Rolly admits he’s putting off things that need to be sorted out. His daughter, two daughters-in-law and six granddaughters want to help with her personal belongings, Rolly said. And he wants to find some items Betty tucked away, especially Terry’s memorabilia: Rolly has never seen Terry’s diary from the Marathon of Hope and he’s unsure of the location of the jug of Atlantic Ocean water Terry collected on the first day of his voyage with Doug Alward on April 12, 1980.

Parting with some of Terry’s keepsakes for a future Terry Fox Museum may be in the cards, he said. “We’re thinking about it. There’s talk about it. That’s all I can say right now.”

In the meantime, Rolly plans to keep busy. On Sept. 18, he’ll be at the Terry Fox Hometown Run in PoCo. “I think she would be happy that I’m here,” he said.

He’ll also be at the unveiling of the author and artist Douglas Coupland’s new Terry Fox memorial at BC Place later this month, and in St. John’s, NL, next April, where officials will show off a new statue of Terry.

The Terry Fox Foundation, the volunteer-driven, family run charity that has collected more than $500 million is also on his mind.

Rolly wonders how he can replace Betty, who was the main face of the organization and spent weeks away from home to talk to schools and groups about Terry’s dream of beating cancer.

Rolly, the quiet gentleman who stood beside her as she spoke to crowds, admits he hasn’t got the gift of the gab and “I don’t see replacing her as a speaker,” he said. “She was very good at what she did. But I won’t back down on anything that I’m asked to do [by the foundation]… If I’m asked to go here or there, I won’t say no to anything.

“Betty used to say that if she didn’t do things right, Terry’s leg would trip her up. Now, I say, ‘If I don’t do things right, there are two people looking down on me.’

“So I’ve got to make sure I do it right.”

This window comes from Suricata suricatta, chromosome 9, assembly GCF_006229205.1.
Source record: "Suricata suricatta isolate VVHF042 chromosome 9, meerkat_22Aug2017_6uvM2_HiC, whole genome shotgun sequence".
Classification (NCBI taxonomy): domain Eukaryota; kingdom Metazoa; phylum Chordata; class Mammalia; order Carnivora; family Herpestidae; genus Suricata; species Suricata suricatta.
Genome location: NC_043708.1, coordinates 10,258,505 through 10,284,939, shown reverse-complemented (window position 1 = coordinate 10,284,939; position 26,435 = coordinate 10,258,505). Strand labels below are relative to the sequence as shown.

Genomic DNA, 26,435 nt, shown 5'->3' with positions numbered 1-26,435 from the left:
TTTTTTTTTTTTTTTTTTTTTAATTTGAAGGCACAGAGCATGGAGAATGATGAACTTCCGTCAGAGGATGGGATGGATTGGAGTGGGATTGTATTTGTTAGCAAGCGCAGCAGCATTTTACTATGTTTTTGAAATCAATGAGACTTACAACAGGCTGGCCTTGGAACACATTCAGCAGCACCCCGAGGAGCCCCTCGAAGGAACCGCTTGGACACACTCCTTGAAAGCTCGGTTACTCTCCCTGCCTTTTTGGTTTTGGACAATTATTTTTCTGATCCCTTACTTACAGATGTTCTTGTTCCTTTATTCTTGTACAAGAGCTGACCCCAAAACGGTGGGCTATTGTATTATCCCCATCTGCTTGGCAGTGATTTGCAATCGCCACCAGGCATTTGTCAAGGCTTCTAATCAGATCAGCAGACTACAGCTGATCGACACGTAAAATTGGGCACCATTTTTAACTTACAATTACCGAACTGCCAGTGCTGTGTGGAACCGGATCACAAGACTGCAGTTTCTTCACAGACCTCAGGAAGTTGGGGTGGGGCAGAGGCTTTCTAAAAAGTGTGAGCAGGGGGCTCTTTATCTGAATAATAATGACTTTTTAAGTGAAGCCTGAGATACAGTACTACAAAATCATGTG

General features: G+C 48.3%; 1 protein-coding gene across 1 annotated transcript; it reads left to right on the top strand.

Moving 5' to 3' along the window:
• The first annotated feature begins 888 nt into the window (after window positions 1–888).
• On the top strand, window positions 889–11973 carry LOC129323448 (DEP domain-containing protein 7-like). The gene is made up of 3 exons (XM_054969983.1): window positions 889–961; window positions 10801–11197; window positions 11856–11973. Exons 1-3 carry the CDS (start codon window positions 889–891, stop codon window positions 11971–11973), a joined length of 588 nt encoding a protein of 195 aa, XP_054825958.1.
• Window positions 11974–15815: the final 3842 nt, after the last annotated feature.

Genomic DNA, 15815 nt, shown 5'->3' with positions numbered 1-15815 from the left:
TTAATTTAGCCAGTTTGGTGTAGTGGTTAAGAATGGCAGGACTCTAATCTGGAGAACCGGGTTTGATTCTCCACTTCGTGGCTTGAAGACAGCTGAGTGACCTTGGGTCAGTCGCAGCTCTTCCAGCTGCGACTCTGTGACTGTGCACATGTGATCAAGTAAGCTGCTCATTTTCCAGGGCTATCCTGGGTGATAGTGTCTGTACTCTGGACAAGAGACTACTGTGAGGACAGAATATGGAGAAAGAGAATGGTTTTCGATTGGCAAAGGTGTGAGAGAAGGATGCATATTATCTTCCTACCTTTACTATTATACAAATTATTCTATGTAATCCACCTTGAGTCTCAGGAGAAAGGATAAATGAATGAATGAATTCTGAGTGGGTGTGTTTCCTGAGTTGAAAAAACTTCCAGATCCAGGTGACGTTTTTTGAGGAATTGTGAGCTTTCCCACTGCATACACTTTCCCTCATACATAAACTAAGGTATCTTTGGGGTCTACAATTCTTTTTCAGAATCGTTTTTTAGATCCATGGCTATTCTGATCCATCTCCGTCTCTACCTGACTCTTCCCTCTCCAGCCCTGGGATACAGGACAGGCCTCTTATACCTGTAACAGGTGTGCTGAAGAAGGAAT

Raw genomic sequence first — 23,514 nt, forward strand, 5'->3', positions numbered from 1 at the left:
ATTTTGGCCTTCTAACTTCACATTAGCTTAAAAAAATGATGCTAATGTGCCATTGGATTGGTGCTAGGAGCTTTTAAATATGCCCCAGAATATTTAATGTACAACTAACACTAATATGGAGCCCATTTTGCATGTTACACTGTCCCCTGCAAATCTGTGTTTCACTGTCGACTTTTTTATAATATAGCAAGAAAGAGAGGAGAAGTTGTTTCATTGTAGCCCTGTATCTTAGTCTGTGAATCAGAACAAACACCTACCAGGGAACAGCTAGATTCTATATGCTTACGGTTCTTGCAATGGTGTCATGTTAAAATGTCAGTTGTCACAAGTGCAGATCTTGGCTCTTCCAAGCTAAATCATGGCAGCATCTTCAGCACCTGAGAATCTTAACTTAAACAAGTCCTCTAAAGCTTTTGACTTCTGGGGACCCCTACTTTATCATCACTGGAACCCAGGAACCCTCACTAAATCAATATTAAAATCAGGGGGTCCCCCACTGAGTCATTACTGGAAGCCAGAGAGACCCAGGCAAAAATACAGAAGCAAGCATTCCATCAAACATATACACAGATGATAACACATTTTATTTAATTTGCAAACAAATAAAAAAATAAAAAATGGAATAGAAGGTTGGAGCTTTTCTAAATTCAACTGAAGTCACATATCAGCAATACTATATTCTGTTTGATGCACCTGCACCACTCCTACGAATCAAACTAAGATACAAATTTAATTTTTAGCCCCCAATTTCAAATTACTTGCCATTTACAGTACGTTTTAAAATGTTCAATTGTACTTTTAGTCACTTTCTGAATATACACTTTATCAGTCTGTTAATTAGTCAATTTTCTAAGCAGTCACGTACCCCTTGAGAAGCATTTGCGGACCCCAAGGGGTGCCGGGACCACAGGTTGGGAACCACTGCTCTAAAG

By Janis Warren, Black Press

jwarren@tricitynews.com

 

Get local stories you won't find anywhere else right to your inbox.
Sign up here

Just Posted

VIDEO: Find Me My Furever Home – Blue at the Chilliwack SPCA

‘He’s a very laid back, easy-going guy, but still very active,’ says SPCA branch manager

Chilliwack hospice hosts candlelight walk for those who have lost loved ones during pandemic

People invited to ‘celebrate the life of your loved one’ at Illumination Walk

Garage sale happening now at Atchelitz Threshermen’s Association in Chilliwack

Due to COVID-19, the event is one of the association’s only sources of income for the year

UPDATE: Traffic moving again after rollover on Highway 1 in Chilliwack

This is the second collision in four days in the same area of the highway in the ess curves

Unofficial holidays: Here’s what people are celebrating for the week of Sept. 27 to Oct. 3

World Farm Animals Day, Drink Beer Day and Virus Appreciation Day are all coming up this week

B.C. records 98 more COVID-19 cases, most in Lower Mainland

One new senior home outbreak, Surrey Memorial outbreak over

VIDEO: COVID won’t dampen Lower Mainland woman’s Halloween spirit

Langley’s Tanya Reid posted video offering suggestions of how trick-or-treating might look for her

PHOTOS: 2nd calf in a month confirmed among Southern Resident killer whale pod

Center for Whale Research said they will eagerly await to observe the calf to evaluate its health

2 British Columbians arrested, 3 at large in massive Alberta drug bust

Eight people are facing 33 charges in what police have dubbed Project Incumbent

Join Black Press Media and Do Some Good

Pay it Forward program supports local businesses in their community giving

Is it time to start thinking about greener ways to package cannabis?

Packaging suppliers are still figuring eco-friendly and affordable packaging options that fit the mandates of Cannabis Regulations

97 distressed horses, cats and dogs seized from farm in Princeton

RCMP assisted as BC SPCA executed search warrant

Father hopes journey to aviation-safety program inspires hope

Former South Surrey resident Greg Sewell hasn’t given up on quest to mandate older-plane retrofits

Most Read